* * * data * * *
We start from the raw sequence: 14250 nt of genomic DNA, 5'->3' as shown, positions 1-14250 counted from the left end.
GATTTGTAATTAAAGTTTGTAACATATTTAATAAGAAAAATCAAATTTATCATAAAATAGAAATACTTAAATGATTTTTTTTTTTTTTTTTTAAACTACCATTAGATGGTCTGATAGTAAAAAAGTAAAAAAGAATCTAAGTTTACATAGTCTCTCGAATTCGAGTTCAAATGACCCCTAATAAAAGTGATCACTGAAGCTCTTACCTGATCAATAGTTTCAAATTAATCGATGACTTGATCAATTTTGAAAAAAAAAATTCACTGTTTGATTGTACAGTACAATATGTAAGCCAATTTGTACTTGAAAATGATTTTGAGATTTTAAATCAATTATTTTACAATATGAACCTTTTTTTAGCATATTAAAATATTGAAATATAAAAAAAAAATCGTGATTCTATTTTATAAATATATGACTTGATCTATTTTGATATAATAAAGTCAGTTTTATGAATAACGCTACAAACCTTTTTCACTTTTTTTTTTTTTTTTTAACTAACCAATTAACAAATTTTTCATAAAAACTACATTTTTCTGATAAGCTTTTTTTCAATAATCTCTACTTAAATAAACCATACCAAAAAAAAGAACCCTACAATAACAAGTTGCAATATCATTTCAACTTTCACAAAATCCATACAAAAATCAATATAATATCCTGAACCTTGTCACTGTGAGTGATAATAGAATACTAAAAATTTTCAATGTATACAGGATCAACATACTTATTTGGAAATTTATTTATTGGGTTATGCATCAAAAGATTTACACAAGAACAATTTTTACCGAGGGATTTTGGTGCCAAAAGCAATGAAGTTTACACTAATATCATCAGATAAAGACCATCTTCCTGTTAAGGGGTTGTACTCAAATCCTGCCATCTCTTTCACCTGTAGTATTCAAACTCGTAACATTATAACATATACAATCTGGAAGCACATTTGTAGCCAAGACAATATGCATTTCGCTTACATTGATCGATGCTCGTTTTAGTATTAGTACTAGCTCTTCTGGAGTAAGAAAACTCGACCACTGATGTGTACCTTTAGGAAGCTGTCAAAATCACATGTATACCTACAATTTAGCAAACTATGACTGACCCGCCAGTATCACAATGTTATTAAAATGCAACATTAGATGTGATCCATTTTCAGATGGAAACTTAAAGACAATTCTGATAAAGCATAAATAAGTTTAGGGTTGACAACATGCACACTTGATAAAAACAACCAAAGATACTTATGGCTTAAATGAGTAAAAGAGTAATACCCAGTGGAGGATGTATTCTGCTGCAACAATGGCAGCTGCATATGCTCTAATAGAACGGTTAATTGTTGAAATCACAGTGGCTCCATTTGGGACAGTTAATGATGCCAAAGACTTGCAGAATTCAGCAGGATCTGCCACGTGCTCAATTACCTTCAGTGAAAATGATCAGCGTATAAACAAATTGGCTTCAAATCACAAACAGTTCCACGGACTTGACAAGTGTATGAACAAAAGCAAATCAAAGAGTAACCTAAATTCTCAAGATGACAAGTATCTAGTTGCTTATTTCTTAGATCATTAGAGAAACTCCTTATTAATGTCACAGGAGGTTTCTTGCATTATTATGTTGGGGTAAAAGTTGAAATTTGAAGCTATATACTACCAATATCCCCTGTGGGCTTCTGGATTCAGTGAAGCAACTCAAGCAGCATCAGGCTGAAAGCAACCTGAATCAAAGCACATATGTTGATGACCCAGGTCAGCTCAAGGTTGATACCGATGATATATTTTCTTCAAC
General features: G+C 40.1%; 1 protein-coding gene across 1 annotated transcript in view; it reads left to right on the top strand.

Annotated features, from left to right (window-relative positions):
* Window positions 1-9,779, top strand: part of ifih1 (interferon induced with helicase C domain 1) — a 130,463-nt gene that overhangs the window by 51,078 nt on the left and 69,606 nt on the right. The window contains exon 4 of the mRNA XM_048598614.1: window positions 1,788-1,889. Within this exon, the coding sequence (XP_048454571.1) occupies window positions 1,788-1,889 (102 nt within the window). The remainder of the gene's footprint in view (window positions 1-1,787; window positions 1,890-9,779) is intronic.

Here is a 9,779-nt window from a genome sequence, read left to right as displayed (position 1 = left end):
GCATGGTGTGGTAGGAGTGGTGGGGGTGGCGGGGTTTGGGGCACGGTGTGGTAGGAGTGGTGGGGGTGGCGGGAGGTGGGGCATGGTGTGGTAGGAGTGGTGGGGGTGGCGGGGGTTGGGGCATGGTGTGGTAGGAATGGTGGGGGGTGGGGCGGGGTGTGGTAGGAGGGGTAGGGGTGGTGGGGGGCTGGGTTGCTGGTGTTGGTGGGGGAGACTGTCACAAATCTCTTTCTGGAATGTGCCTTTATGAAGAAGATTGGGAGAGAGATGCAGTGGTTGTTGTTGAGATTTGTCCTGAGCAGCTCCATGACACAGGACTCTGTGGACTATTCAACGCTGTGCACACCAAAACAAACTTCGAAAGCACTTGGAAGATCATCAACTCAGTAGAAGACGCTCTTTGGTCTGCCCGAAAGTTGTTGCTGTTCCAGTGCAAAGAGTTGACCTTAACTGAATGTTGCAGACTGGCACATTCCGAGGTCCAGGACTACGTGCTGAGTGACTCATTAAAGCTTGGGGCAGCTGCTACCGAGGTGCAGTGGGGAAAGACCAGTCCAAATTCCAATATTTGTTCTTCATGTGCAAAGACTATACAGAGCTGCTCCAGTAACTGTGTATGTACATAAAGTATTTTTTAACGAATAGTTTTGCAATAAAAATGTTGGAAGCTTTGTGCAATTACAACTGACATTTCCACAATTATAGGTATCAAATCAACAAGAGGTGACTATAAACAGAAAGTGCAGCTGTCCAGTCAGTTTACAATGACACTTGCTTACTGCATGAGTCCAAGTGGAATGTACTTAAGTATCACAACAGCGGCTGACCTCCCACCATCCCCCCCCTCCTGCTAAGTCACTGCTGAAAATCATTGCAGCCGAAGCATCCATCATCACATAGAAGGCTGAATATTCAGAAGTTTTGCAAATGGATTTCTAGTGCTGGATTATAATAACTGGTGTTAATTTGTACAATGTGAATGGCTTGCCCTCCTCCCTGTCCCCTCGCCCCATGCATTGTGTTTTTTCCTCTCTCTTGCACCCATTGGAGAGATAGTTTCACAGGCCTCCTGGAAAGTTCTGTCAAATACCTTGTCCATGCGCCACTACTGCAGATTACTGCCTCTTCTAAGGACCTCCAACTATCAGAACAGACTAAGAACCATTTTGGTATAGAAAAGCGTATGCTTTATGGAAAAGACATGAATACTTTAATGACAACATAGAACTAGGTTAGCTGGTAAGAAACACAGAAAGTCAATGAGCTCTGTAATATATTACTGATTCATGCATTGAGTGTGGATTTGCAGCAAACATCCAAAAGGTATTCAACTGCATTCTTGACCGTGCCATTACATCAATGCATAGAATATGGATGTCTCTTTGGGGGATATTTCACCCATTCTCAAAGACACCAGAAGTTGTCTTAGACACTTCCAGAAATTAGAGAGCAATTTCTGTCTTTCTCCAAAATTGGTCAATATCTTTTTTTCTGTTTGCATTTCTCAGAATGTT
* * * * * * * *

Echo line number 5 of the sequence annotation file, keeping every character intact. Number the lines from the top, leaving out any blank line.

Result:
* Window positions 1-9,779, top strand: part of ifih1 (interferon induced with helicase C domain 1) — a 130,463-nt gene that overhangs the window by 51,078 nt on the left and 69,606 nt on the right. The window contains exon 4 of the mRNA XM_048598614.1: window positions 1,788-1,889. Within this exon, the coding sequence (XP_048454571.1) occupies window positions 1,788-1,889 (102 nt within the window). The remainder of the gene's footprint in view (window positions 1-1,787; window positions 1,890-9,779) is intronic.